Multiple factors knock wind out of WA business confidence

Western Australian business confidence has taken a hit in the first three months of 2022 amid intensified skills shortages, inflationary pressures and supply chain disruptions, CCIWA’s latest Business Confidence report shows.

Following a lift in the December quarter of 2021, confidence levels have dropped over both the short- and longer-term horizons, with both indices suffering their largest quarterly fall since the initial COVID-19 shock in March 2020.

Skilled labour shortages worsened over the three months to March and are now the highest they have been since we started tracking this measure in March 2021. More than four out of five (82 per cent) businesses said they had struggled to fill a position this quarter — up three points from its previous high in the last quarter.

In response, nearly three out of five (59 per cent) businesses indicated they were boosting existing employees’ base wages — up four percentage points since last quarter.

Supply chain disruptions and inflationary pressures are continuing to feed into higher operating costs, with nearly seven out of ten (68 per cent) businesses experiencing higher material costs over the past three months.

Rising caseloads of Omicron are another key factor dampening sentiment, with nearly one out of four businesses (24 per cent) experiencing lower staff numbers due to COVID-19 measures.

Weaker outlooks

Confidence in both the short-term (three-month) and longer-term (12-month) outlooks has declined materially since the December 2021 quarter.

Thirty-seven per cent of WA businesses believe conditions will improve over the next three months, down a whopping 24 percentage points since last quarter. About one out of four (27 per cent) anticipate weaker conditions. The remaining 36 per cent anticipate no change – up 11 percentage points.

The 12-month outlook has fallen to its lowest point since June 2020 after recovering slightly last quarter. Three out of 10 (29 per cent) businesses expect the WA economy to improve over the year ahead, down 11 percentage points since last quarter.

Two out of five (38 per cent) anticipate no change over the next twelve months, while 35 per cent believe conditions will deteriorate — up 11 percentage points.

Sectoral differences

A full pipeline of housing construction is supporting confidence in the construction sector.

WA’s construction industry is the most confident sector of the economy, although that confidence as dropped sharply: more than one in two (55 per cent) construction businesses anticipate stronger conditions over the next three months — down 16 percentage points since last quarter.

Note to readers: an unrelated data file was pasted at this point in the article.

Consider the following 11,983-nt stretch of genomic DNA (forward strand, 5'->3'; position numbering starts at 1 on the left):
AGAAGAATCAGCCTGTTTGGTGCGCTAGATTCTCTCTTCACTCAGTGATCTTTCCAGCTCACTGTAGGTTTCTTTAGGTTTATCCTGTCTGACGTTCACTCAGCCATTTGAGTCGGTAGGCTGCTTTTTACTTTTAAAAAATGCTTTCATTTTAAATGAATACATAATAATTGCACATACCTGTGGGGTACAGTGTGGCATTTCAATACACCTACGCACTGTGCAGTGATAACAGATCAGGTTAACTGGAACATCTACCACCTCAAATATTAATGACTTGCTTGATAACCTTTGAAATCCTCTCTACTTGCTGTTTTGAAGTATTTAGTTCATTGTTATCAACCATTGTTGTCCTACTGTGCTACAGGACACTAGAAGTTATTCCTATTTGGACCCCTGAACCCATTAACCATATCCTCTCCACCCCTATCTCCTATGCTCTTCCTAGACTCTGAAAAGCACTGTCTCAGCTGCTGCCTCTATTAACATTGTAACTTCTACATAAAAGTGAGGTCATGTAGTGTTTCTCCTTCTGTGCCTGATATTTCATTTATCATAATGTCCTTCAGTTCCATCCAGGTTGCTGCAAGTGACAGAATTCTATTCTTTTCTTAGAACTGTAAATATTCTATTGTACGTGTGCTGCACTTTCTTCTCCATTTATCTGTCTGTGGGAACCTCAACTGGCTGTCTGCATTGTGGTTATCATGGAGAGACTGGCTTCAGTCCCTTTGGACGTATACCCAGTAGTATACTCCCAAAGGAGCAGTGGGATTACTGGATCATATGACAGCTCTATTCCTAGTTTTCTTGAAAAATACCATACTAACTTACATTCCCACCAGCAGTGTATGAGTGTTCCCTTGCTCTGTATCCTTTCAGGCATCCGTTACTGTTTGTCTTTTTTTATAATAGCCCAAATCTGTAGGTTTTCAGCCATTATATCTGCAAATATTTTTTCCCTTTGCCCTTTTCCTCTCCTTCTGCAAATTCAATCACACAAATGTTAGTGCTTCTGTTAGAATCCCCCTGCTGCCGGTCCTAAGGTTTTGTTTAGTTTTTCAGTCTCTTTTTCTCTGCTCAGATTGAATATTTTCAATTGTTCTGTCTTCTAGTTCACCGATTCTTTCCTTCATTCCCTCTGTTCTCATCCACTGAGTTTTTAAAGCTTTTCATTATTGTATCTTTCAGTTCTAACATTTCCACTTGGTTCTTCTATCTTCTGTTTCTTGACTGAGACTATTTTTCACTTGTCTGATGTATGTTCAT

While many construction businesses are facing significant project delays and cost blowouts, underpinned primarily by ongoing supply chain disruptions and rising inflationary pressures, a full pipeline of housing construction is supporting confidence.

READ MORE: Read the full Business Confidence report here.

On the other hand, just under half (46 per cent) of resources businesses expect stronger conditions, down a significant 27 percentage points since the last survey.

It appears ongoing supply chain disruptions, rising input costs and mounting geopolitical tensions with our largest trading partner have taken the heat out of confidence this quarter.

Other sectors with a comparatively higher proportion of businesses expecting conditions to improve include education and training (53 per cent), retail trade (47 per cent) and healthcare (44 per cent).

Barriers to business

The availability of skilled labour persists as the most prevalent barrier facing the WA business community, followed closely by rising operating costs and supply chain disruptions.

Four in five (81 per cent) businesses cited skilled labour shortages as a barrier to growing their business over the coming year — up two percentage points since last quarter.

Concerns about skilled labour shortages were most acute in the resources sector: more than nine out of ten companies (93 per cent) identified skills shortages as a barrier.

Other industries with a relatively higher proportion of businesses identifying skilled labour shortages as a barrier included retail trade (89 per cent), agriculture (84 per cent) and manufacturing (83 per cent).

The second largest barrier was rising operating costs, identified by seven out of ten (69 per cent) WA businesses — up nine points since last quarter. Around the same proportion of businesses (66 per cent) indicated that supply chain disruptions are a barrier to growth.

Concerns around an uncontrolled outbreak of COVID-19 in WA were identified by half (53 per cent) of WA businesses — up 7 percentage points since last quarter — while international trade tensions were cited by 11 per cent.

For more economic analysis see CCIWA’s Economic Insight page.

For general employee advice and guidance, contact CCIWA’s Employee Relations Advice Centre on (08) 9365 7660 or email [email protected].

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